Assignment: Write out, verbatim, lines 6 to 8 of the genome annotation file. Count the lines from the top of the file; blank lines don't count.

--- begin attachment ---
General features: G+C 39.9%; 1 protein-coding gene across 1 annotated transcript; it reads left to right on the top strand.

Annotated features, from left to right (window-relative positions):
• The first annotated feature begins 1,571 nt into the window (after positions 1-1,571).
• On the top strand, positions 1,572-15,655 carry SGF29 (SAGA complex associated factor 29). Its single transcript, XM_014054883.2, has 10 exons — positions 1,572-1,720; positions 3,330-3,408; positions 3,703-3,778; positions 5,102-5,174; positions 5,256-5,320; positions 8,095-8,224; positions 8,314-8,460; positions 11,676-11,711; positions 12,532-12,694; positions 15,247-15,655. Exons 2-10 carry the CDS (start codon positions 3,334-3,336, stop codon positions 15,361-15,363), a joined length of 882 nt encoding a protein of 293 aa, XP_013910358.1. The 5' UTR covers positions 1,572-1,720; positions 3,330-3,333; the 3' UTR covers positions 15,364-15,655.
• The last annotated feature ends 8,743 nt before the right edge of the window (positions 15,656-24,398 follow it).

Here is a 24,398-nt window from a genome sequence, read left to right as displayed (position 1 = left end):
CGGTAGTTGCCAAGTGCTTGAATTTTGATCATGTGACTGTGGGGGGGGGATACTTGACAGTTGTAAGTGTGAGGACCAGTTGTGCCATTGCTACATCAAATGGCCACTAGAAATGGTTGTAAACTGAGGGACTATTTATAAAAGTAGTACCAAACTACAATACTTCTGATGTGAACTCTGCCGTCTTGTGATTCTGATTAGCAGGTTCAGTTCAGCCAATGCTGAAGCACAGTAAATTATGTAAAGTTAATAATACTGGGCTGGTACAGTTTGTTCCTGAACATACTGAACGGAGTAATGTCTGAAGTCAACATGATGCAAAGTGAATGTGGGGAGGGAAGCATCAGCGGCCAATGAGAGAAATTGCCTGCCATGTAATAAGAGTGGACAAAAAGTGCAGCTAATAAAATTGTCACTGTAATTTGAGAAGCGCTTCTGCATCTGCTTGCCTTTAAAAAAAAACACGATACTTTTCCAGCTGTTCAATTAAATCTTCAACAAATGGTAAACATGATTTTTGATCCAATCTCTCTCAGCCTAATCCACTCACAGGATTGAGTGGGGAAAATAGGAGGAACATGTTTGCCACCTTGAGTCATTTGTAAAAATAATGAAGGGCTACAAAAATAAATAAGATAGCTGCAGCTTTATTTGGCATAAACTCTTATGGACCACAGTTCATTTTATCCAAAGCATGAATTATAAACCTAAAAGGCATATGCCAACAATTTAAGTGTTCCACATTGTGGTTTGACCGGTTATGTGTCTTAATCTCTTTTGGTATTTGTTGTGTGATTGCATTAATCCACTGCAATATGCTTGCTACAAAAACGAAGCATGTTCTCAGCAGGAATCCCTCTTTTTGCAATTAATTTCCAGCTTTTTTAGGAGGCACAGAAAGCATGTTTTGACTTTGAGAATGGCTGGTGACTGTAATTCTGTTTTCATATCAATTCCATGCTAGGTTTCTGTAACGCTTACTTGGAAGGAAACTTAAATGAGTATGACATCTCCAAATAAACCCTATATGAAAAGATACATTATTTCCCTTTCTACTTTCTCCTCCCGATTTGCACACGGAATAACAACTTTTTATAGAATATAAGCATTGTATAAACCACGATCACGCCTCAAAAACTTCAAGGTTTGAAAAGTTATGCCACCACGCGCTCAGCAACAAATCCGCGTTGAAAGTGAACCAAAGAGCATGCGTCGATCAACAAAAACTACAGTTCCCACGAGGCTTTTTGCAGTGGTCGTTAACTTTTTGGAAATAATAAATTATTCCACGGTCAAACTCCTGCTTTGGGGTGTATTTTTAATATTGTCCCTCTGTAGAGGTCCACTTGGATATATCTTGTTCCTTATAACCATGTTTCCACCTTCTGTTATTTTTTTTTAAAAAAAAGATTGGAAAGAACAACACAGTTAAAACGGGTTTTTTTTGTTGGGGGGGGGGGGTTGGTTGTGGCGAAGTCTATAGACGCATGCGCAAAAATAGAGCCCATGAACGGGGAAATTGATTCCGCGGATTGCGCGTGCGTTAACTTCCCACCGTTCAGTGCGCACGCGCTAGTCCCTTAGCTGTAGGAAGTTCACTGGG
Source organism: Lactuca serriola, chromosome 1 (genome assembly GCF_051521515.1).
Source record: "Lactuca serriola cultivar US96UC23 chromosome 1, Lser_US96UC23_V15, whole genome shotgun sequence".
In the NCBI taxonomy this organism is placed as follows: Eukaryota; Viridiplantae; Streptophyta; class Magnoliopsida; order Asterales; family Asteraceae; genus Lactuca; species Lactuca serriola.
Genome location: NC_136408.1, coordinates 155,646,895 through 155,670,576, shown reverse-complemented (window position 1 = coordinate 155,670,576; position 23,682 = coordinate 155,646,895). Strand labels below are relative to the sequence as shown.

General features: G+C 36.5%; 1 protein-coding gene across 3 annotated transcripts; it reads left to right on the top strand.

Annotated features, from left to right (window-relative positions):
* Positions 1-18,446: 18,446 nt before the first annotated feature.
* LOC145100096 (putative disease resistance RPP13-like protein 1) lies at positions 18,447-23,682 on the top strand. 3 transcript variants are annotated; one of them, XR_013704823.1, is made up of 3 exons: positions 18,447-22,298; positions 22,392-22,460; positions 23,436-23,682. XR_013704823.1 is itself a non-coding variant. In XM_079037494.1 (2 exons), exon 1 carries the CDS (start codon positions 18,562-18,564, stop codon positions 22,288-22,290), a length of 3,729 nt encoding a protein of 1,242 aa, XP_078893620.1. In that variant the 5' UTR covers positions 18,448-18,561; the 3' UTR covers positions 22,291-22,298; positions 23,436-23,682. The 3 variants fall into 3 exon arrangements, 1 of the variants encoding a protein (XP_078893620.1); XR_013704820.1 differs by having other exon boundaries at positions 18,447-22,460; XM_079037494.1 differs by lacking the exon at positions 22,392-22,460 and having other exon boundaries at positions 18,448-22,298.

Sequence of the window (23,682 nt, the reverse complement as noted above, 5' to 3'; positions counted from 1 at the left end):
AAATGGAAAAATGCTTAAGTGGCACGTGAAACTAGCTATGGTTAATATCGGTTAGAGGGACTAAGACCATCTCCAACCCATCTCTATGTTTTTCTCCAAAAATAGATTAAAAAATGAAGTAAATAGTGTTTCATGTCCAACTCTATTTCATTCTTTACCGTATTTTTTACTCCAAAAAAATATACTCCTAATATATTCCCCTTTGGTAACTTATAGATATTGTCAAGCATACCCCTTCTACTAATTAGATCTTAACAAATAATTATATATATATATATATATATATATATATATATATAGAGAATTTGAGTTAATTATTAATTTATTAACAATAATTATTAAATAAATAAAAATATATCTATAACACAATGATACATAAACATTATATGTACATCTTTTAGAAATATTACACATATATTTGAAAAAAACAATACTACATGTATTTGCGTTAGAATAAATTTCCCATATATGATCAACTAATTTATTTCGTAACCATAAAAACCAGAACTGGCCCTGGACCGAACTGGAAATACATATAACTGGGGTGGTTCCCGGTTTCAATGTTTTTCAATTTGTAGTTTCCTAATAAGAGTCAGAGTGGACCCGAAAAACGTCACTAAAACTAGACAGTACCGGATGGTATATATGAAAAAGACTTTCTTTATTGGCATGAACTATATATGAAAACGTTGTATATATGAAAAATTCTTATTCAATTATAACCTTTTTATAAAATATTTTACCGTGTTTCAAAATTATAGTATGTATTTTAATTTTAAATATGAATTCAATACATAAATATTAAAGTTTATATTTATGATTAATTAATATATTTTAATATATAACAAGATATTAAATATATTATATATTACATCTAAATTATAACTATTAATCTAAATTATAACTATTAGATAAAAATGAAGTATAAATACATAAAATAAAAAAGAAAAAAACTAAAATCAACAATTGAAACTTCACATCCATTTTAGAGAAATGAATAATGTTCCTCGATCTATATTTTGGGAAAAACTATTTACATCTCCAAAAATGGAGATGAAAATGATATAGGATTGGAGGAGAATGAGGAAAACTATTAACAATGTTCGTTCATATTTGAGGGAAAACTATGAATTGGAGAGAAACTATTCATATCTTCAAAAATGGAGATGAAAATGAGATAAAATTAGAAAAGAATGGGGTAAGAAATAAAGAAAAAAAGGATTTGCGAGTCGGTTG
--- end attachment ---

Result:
Here is a 24,398-nt window from a genome sequence, read left to right as displayed (position 1 = left end):
CGGTAGTTGCCAAGTGCTTGAATTTTGATCATGTGACTGTGGGGGGGGGATACTTGACAGTTGTAAGTGTGAGGACCAGTTGTGCCATTGCTACATCAAATGGCCACTAGAAATGGTTGTAAACTGAGGGACTATTTATAAAAGTAGTACCAAACTACAATACTTCTGATGTGAACTCTGCCGTCTTGTGATTCTGATTAGCAGGTTCAGTTCAGCCAATGCTGAAGCACAGTAAATTATGTAAAGTTAATAATACTGGGCTGGTACAGTTTGTTCCTGAACATACTGAACGGAGTAATGTCTGAAGTCAACATGATGCAAAGTGAATGTGGGGAGGGAAGCATCAGCGGCCAATGAGAGAAATTGCCTGCCATGTAATAAGAGTGGACAAAAAGTGCAGCTAATAAAATTGTCACTGTAATTTGAGAAGCGCTTCTGCATCTGCTTGCCTTTAAAAAAAAACACGATACTTTTCCAGCTGTTCAATTAAATCTTCAACAAATGGTAAACATGATTTTTGATCCAATCTCTCTCAGCCTAATCCACTCACAGGATTGAGTGGGGAAAATAGGAGGAACATGTTTGCCACCTTGAGTCATTTGTAAAAATAATGAAGGGCTACAAAAATAAATAAGATAGCTGCAGCTTTATTTGGCATAAACTCTTATGGACCACAGTTCATTTTATCCAAAGCATGAATTATAAACCTAAAAGGCATATGCCAACAATTTAAGTGTTCCACATTGTGGTTTGACCGGTTATGTGTCTTAATCTCTTTTGGTATTTGTTGTGTGATTGCATTAATCCACTGCAATATGCTTGCTACAAAAACGAAGCATGTTCTCAGCAGGAATCCCTCTTTTTGCAATTAATTTCCAGCTTTTTTAGGAGGCACAGAAAGCATGTTTTGACTTTGAGAATGGCTGGTGACTGTAATTCTGTTTTCATATCAATTCCATGCTAGGTTTCTGTAACGCTTACTTGGAAGGAAACTTAAATGAGTATGACATCTCCAAATAAACCCTATATGAAAAGATACATTATTTCCCTTTCTACTTTCTCCTCCCGATTTGCACACGGAATAACAACTTTTTATAGAATATAAGCATTGTATAAACCACGATCACGCCTCAAAAACTTCAAGGTTTGAAAAGTTATGCCACCACGCGCTCAGCAACAAATCCGCGTTGAAAGTGAACCAAAGAGCATGCGTCGATCAACAAAAACTACAGTTCCCACGAGGCTTTTTGCAGTGGTCGTTAACTTTTTGGAAATAATAAATTATTCCACGGTCAAACTCCTGCTTTGGGGTGTATTTTTAATATTGTCCCTCTGTAGAGGTCCACTTGGATATATCTTGTTCCTTATAACCATGTTTCCACCTTCTGTTATTTTTTTTTAAAAAAAAGATTGGAAAGAACAACACAGTTAAAACGGGTTTTTTTTGTTGGGGGGGGGGGGTTGGTTGTGGCGAAGTCTATAGACGCATGCGCAAAAATAGAGCCCATGAACGGGGAAATTGATTCCGCGGATTGCGCGTGCGTTAACTTCCCACCGTTCAGTGCGCACGCGCTAGTCCCTTAGCTGTAGGAAGTTCACTGGG
Source organism: Lactuca serriola, chromosome 1 (genome assembly GCF_051521515.1).